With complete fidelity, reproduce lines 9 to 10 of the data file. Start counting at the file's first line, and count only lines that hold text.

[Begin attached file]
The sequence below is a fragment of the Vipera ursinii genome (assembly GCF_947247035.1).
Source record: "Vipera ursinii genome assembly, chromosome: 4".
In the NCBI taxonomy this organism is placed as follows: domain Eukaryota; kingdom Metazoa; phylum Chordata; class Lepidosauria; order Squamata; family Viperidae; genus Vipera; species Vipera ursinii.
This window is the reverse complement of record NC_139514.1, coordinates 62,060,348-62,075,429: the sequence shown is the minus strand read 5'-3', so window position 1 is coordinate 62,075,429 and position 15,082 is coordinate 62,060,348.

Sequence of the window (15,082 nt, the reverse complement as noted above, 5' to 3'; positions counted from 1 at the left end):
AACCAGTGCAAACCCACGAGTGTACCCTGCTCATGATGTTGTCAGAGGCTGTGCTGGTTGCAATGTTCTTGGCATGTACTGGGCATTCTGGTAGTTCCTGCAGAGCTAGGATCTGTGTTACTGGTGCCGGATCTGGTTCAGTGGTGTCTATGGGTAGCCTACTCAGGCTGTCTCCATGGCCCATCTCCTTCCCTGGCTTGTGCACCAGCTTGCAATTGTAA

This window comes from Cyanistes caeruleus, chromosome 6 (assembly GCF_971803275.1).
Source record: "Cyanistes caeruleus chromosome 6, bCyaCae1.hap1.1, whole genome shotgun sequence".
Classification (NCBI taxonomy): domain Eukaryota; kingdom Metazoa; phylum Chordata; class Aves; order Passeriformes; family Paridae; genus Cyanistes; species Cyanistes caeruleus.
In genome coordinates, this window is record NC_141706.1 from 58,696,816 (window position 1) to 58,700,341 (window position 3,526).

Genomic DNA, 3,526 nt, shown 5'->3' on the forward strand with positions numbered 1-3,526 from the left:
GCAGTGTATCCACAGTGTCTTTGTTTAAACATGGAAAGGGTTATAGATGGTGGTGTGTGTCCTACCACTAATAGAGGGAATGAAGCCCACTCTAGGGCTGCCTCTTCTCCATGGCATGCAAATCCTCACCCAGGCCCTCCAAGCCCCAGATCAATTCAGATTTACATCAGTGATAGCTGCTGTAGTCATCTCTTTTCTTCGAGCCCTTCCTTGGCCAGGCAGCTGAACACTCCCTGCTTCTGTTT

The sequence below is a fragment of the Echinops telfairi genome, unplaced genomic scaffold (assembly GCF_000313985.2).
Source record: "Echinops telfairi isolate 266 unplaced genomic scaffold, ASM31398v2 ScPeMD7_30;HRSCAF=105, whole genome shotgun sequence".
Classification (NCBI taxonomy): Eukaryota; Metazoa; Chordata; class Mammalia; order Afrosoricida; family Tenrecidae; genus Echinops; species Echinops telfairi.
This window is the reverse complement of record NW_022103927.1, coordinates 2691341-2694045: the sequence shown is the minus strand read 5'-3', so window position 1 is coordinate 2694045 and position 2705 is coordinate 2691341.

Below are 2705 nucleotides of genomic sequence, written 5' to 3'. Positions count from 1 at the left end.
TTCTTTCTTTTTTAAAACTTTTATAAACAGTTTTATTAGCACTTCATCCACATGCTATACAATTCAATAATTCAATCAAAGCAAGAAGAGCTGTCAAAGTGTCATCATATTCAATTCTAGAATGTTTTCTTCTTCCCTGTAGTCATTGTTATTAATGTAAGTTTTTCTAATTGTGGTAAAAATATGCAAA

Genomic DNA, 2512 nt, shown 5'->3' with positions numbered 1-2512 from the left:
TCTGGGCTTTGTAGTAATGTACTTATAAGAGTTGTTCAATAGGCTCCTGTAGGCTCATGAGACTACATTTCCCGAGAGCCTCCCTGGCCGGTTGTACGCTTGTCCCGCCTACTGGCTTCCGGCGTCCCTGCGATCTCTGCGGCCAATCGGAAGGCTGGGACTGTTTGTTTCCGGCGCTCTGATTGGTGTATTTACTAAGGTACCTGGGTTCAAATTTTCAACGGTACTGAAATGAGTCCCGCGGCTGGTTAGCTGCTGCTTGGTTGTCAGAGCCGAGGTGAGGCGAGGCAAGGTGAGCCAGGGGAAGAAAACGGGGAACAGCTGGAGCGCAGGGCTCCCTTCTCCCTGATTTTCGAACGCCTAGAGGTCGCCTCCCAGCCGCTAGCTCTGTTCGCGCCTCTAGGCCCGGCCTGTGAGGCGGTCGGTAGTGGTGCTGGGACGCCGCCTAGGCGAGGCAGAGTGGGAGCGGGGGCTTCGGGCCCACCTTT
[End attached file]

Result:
Classification (NCBI taxonomy): domain Eukaryota; kingdom Metazoa; phylum Chordata; class Aves; order Passeriformes; family Paridae; genus Cyanistes; species Cyanistes caeruleus.
In genome coordinates, this window is record NC_141706.1 from 58,696,816 (window position 1) to 58,700,341 (window position 3,526).